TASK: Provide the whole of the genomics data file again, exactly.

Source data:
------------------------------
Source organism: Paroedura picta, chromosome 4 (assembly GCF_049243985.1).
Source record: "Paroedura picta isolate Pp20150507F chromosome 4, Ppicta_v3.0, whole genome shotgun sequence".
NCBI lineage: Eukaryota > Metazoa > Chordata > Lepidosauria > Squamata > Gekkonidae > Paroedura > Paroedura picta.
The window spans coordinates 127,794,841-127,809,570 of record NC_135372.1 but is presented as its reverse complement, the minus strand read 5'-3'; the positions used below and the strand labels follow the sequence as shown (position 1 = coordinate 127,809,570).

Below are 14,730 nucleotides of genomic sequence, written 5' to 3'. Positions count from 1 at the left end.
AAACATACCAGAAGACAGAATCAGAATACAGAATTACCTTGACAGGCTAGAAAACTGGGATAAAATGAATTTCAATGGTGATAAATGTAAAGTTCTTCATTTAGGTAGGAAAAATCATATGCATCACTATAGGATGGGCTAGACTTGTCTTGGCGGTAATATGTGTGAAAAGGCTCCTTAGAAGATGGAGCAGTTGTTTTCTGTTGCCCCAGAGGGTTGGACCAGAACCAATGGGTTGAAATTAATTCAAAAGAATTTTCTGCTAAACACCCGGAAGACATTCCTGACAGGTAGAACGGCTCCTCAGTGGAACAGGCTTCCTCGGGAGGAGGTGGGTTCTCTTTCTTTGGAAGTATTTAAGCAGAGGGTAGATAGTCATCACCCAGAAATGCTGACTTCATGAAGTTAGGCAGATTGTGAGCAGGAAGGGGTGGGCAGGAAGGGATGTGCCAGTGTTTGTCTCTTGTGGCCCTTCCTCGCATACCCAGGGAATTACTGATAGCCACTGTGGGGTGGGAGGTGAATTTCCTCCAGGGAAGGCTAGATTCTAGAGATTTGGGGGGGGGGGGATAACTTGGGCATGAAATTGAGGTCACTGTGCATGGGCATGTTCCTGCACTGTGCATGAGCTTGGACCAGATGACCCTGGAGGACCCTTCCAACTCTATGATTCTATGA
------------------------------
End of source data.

Source organism: Paroedura picta, chromosome 4 (assembly GCF_049243985.1).
Source record: "Paroedura picta isolate Pp20150507F chromosome 4, Ppicta_v3.0, whole genome shotgun sequence".
NCBI lineage: Eukaryota > Metazoa > Chordata > Lepidosauria > Squamata > Gekkonidae > Paroedura > Paroedura picta.
The window spans coordinates 127,794,841-127,809,570 of record NC_135372.1 but is presented as its reverse complement, the minus strand read 5'-3'; the positions used below and the strand labels follow the sequence as shown (position 1 = coordinate 127,809,570).

Below are 14,730 nucleotides of genomic sequence, written 5' to 3'. Positions count from 1 at the left end.
AAACATACCAGAAGACAGAATCAGAATACAGAATTACCTTGACAGGCTAGAAAACTGGGATAAAATGAATTTCAATGGTGATAAATGTAAAGTTCTTCATTTAGGTAGGAAAAATCATATGCATCACTATAGGATGGGCTAGACTTGTCTTGGCGGTAATATGTGTGAAAAGGCTCCTTAGAAGATGGAGCAGTTGTTTTCTGTTGCCCCAGAGGGTTGGACCAGAACCAATGGGTTGAAATTAATTCAAAAGAATTTTCTGCTAAACACCCGGAAGACATTCCTGACAGGTAGAACGGCTCCTCAGTGGAACAGGCTTCCTCGGGAGGAGGTGGGTTCTCTTTCTTTGGAAGTATTTAAGCAGAGGGTAGATAGTCATCACCCAGAAATGCTGACTTCATGAAGTTAGGCAGATTGTGAGCAGGAAGGGGTGGGCAGGAAGGGATGTGCCAGTGTTTGTCTCTTGTGGCCCTTCCTCGCATACCCAGGGAATTACTGATAGCCACTGTGGGGTGGGAGGTGAATTTCCTCCAGGGAAGGCTAGATTCTAGAGATTTGGGGGGGGGGGGATAACTTGGGCATGAAATTGAGGTCACTGTGCATGGGCATGTTCCTGCACTGTGCATGAGCTTGGACCAGATGACCCTGGAGGACCCTTCCAACTCTATGATTCTATGA